A multilaboratory initiative working with the Earth and Environmental Systems Science Division (EESSD) of the Office of Biological and Environmental Research (BER) to develop a new paradigm for Earth system predictability focused on enabling artificial intelligence across field, lab, modeling, and analysis activities.

Modeling Resources

IDEAS: Interoperable Design of Extreme-scale Application Software

The IDEAS family of projects provides community-based approaches to software development. Within this family, the IDEAS–Watersheds project is accelerating watershed science through the development and support of a sustainable community-driven software ecosystem of interoperable components and libraries. This flexible modeling capacity is an important part of the growing ESS community cyberinfrastructure that supports the integration of diverse and complex environmental datasets with multiscale, multiphysics models.


The ExaSheds project advances the understanding of watershed systems through exascale simulation and data-driven machine learning (ML). To improve predictive capabilities for watershed and river-basin function, the project explores synergies between ML approaches and process-based hydro-biogeochemical high-performance computing simulations. ExaSheds is funded by the Data Management program within BER’s Earth and Environmental Systems Sciences Division.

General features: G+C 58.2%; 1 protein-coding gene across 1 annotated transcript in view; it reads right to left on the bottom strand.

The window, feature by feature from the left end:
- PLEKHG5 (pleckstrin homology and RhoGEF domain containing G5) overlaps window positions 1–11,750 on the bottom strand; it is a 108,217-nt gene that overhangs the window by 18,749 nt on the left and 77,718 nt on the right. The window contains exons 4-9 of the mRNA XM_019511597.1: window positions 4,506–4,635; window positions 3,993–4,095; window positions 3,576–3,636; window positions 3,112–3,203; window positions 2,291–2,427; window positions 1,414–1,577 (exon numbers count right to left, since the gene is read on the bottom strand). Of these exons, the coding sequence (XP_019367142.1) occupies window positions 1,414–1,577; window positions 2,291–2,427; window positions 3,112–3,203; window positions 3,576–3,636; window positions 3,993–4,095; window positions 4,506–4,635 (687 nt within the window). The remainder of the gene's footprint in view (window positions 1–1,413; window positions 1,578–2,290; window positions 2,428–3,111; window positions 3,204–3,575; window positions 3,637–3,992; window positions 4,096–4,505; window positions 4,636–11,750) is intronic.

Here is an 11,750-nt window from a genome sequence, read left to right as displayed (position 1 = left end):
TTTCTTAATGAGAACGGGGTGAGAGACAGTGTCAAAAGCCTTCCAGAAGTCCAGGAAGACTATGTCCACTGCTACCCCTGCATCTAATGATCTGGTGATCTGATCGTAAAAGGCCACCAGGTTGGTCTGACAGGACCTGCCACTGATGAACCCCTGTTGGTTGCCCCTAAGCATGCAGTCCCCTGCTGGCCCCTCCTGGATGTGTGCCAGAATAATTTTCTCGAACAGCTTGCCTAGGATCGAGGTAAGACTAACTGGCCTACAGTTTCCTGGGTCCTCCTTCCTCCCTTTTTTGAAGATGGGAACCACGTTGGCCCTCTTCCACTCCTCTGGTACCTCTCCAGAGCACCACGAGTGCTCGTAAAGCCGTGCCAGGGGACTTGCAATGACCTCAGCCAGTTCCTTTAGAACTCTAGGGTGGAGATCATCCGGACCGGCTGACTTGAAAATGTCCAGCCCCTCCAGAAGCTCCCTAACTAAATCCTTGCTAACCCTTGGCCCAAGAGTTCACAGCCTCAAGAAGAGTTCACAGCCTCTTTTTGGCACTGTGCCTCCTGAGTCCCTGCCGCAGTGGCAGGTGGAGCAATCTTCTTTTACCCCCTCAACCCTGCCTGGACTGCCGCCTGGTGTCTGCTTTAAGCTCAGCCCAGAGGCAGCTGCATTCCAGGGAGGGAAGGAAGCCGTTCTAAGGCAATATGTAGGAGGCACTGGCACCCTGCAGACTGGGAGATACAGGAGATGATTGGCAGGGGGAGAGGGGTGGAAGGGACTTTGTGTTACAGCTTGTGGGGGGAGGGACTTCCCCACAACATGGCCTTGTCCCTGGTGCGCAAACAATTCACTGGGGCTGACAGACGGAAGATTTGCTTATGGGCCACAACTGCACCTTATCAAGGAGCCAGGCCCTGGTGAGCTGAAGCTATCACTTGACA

ILAMB: International Land Model Benchmarking Project

ILAMB is a model-data intercomparison and integration project designed to improve the performance of land models and, in parallel, improve the design of new measurement campaigns to reduce uncertainties associated with key land surface processes. The project provides new analysis approaches and benchmarking tools that facilitate evaluation of land models, and ILAMB is expected to be a primary analysis tool for the Coupled Model Intercomparison Project (CMIP6). The project is sponsored by the Regional and Global Climate Modeling program within BER’s Earth and Environmental Systems Sciences Division.

PCMDI: Program for Climate Model Diagnosis and Intercomparison

PCMDI develops improved methods and tools for diagnosing and evaluating climate models, provides leadership and infrastructure in support of internationally coordinated model intercomparison activities, and conducts research related largely to the multimodel ensemble of results hosted by PCMDI’s infrastructure. PCMDI also is encouraging the development of observational datasets needed for model evaluation through a relatively new obs4MIPs initiative. The project is sponsored by the Regional and Global Climate Modeling program within BER’s Earth and Environmental Systems Sciences Division.

Software Resources

Software – Productivity and Sustainability Improvement Plan (S-PSIP)

As part of the DOE Office of Science intent to promote openness in federally supported scientific research, a Software – Productivity and Sustainability Improvement Plan (S-PSIP) is a document that contains information about a numerical code (software) that is used by the ESS community to perform process, system or multi-scale modeling and/or prediction of future states. The Productivity and Sustainability Improvement Planning Tools link consists of a repository of documents that support an iterative planning process for improving the productivity of scientific software developers and the sustainability of the software through improved software practices, processes, and tools.